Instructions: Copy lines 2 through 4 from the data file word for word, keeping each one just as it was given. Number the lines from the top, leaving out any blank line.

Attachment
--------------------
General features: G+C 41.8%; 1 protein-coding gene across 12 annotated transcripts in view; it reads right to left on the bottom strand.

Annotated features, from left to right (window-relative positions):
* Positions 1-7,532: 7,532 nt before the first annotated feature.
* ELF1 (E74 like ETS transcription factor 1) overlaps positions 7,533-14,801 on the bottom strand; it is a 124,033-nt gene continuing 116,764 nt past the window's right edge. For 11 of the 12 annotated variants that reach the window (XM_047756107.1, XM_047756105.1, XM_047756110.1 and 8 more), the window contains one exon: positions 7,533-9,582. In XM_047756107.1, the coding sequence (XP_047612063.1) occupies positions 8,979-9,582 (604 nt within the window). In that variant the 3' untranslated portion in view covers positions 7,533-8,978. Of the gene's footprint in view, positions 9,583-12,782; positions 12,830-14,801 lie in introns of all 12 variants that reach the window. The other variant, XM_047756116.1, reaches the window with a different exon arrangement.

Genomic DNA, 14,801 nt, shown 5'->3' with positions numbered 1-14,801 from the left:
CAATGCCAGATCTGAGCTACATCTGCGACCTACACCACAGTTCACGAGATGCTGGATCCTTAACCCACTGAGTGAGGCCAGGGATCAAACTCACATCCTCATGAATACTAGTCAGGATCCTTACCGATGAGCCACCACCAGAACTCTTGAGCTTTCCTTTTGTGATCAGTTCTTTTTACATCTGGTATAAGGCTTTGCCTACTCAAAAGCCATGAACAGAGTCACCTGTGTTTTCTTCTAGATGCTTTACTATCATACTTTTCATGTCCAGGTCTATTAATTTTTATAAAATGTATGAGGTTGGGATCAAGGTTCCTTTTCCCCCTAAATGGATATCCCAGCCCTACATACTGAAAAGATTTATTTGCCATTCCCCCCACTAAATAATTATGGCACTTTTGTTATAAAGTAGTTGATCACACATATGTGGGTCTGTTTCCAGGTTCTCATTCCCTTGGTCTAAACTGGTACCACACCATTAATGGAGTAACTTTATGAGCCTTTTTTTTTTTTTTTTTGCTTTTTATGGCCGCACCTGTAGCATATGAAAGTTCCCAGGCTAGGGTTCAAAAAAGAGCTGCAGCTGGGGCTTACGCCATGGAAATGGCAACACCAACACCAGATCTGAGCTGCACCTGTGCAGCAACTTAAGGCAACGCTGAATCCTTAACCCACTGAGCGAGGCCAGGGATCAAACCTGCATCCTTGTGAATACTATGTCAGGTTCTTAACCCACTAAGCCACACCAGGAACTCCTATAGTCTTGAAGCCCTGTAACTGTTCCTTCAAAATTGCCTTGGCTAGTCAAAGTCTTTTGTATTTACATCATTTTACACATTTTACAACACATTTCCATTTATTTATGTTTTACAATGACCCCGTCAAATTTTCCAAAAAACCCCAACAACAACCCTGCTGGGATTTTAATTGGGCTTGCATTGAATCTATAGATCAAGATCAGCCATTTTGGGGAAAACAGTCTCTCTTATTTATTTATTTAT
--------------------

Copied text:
Annotated features, from left to right (window-relative positions):
* Positions 1-7,532: 7,532 nt before the first annotated feature.
* ELF1 (E74 like ETS transcription factor 1) overlaps positions 7,533-14,801 on the bottom strand; it is a 124,033-nt gene continuing 116,764 nt past the window's right edge. For 11 of the 12 annotated variants that reach the window (XM_047756107.1, XM_047756105.1, XM_047756110.1 and 8 more), the window contains one exon: positions 7,533-9,582. In XM_047756107.1, the coding sequence (XP_047612063.1) occupies positions 8,979-9,582 (604 nt within the window). In that variant the 3' untranslated portion in view covers positions 7,533-8,978. Of the gene's footprint in view, positions 9,583-12,782; positions 12,830-14,801 lie in introns of all 12 variants that reach the window. The other variant, XM_047756116.1, reaches the window with a different exon arrangement.